Companies with a brick-and-mortar presence often struggle with painful and divisive silos in their marketing channels. The paid search team might claim that sales they’ve initiated with their budget were attributed to the retail store bottom line; the store team is frustrated that some customers prefer to try items on in the store, but then complete their purchases online for a wider variety of sizes and colors.
This type of organizational conflict not only wreaks havoc on morale and team cohesiveness, it also causes businesses to misunderstand the value of individual customers, and stifles their ability to market to those people in a consistent, personalized manner.
One Customer, Multiple Profiles
This problem is made worse by the simple fact that each digital marketing channel requires its own tools and software, which means that customer data could be spread across multiple sources. Valuable customer insights might be found on digital ad networks, retargeting platforms, mobile, social media, and a myriad of other places.
The fact that a single customer might have touch points with several different data systems that do not talk to one another is a problem. It means that the business cannot see the entire customer journey, much less send that customer a consistent message across channels.
Without a visible customer journey, businesses will never fully understand which marketing tactics are working and which aren’t. And since online and offline marketing channels have different budgets and goals they must work toward, being unable to tie all channels to the single customer means the business is asking employees to work under a blindfold.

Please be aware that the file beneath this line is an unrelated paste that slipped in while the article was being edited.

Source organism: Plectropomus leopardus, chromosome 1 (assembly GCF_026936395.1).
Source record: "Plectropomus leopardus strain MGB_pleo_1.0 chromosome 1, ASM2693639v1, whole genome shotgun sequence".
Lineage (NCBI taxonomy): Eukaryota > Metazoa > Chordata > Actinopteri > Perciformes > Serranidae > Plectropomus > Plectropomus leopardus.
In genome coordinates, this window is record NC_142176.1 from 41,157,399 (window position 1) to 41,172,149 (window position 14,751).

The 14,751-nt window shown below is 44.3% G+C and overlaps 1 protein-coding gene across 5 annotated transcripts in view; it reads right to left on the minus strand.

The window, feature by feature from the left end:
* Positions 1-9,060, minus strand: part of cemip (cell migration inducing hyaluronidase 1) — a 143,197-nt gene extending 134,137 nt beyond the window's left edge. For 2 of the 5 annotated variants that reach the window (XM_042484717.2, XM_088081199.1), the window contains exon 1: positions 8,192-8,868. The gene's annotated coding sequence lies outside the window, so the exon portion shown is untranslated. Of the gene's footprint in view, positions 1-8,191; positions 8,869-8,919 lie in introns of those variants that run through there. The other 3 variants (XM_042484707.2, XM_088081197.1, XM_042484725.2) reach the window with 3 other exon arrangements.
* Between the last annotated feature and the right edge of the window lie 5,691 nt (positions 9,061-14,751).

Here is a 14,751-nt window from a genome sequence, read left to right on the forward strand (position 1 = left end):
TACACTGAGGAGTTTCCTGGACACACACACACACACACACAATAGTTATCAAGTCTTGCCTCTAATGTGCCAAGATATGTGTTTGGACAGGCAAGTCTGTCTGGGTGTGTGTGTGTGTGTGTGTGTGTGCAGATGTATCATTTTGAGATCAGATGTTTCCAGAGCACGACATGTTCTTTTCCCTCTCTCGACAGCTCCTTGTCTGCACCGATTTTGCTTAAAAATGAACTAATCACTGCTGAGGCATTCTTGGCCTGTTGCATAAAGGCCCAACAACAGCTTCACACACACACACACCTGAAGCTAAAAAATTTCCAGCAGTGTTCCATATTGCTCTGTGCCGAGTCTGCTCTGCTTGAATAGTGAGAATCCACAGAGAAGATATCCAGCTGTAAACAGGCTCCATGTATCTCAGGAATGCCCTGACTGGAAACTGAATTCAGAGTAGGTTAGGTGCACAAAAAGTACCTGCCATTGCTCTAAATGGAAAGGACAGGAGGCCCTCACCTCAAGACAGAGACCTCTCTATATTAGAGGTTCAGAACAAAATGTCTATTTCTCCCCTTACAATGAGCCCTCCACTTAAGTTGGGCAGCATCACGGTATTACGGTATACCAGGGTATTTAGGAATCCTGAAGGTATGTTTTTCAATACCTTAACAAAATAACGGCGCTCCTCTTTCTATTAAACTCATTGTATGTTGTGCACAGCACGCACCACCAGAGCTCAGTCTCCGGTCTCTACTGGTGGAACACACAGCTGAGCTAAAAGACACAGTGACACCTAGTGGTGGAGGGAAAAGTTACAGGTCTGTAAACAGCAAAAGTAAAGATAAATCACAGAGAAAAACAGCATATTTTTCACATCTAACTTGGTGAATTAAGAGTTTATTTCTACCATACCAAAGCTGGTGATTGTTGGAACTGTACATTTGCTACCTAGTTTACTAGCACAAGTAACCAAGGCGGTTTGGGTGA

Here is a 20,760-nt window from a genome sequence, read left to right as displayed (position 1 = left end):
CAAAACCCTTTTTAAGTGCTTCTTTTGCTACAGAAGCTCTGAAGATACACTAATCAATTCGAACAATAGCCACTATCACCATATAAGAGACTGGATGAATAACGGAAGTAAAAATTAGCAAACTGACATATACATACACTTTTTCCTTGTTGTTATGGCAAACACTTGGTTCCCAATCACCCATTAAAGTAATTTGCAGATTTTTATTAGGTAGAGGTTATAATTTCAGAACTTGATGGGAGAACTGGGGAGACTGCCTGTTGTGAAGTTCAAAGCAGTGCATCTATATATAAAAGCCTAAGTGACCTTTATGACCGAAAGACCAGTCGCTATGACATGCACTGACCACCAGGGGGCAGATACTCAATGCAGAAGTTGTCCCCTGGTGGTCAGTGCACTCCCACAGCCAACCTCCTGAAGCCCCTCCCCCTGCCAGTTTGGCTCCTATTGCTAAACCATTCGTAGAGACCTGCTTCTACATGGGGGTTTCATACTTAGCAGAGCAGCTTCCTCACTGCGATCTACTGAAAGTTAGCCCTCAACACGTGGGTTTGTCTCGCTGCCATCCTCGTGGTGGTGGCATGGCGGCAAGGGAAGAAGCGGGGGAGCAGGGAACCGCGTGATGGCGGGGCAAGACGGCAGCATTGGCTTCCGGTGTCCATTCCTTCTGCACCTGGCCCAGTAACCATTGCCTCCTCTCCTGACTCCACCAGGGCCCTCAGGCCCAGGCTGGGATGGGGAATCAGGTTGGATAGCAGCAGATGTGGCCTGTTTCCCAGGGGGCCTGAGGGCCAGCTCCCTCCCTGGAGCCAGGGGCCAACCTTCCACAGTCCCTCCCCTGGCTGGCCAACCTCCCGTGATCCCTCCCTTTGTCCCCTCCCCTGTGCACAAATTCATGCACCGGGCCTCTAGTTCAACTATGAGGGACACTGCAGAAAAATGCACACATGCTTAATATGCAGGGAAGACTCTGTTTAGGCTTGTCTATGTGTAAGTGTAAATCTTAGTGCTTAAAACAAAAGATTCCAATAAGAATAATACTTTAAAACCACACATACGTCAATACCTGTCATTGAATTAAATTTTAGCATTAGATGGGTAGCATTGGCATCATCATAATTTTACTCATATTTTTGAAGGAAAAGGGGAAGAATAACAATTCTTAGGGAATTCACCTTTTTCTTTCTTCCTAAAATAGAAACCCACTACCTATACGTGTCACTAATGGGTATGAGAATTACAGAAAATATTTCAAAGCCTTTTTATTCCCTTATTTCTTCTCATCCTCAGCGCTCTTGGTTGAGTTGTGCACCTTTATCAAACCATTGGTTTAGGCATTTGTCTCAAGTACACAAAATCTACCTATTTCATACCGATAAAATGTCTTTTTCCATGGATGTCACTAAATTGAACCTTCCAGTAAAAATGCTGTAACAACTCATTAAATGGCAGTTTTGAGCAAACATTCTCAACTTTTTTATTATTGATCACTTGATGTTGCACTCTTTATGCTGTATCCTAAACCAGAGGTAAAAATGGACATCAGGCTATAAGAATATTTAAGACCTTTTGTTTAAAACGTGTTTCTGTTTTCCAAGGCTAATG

Traditional Affiliate Site-to-Store
Older affiliate site-to-store tracking models were a great first step toward coming up with a solution to this problem. In the past, advertisers who wanted to track offline sales through their affiliate programs typically offered customers either a scannable bar code or a special coupon code to use when purchasing something in the retail store. This code tracked to the affiliate network, and the appropriate publisher received credit.
Unfortunately, while this did help the affiliate channel support brick-and-mortar retail stores in some cases, it did not help track customers jumping across multiple digital and offline channels.
The New Data Frontier
Luckily, advances in the ability to store and manage data can now resolve this problem entirely.
New SAAS technologies can match consumers across channels and devices based on data, opening the doors for businesses to combine disparate data to a single customer. This means that the business will be able to tell if a customer buys a product in a store after viewing a paid search ad, social media, or other channels.
These technologies can also help a business understand the value of an affiliate marketing program on the landscape of all other digital channels. Affiliate managers can gain insights into individual publishers, deepening their ability to understand what value they add to the offline world. This would allow them to adjust payouts to reflect the publisher’s overall value and increase program return on investment.
Integrate Site-to-Store Tracking
As more retailers implement this silo-erasing technology, those that don’t will lose favor among publishers to their competitors. The ability to target and personalize messages for customers, and then accurately measure performance of campaigns will increase program conversions and efficiency, giving these data-savvy businesses a leg up in their industries.
Streamline can provide a solution for site-to-store tracking. Please contact us today for a free consultation.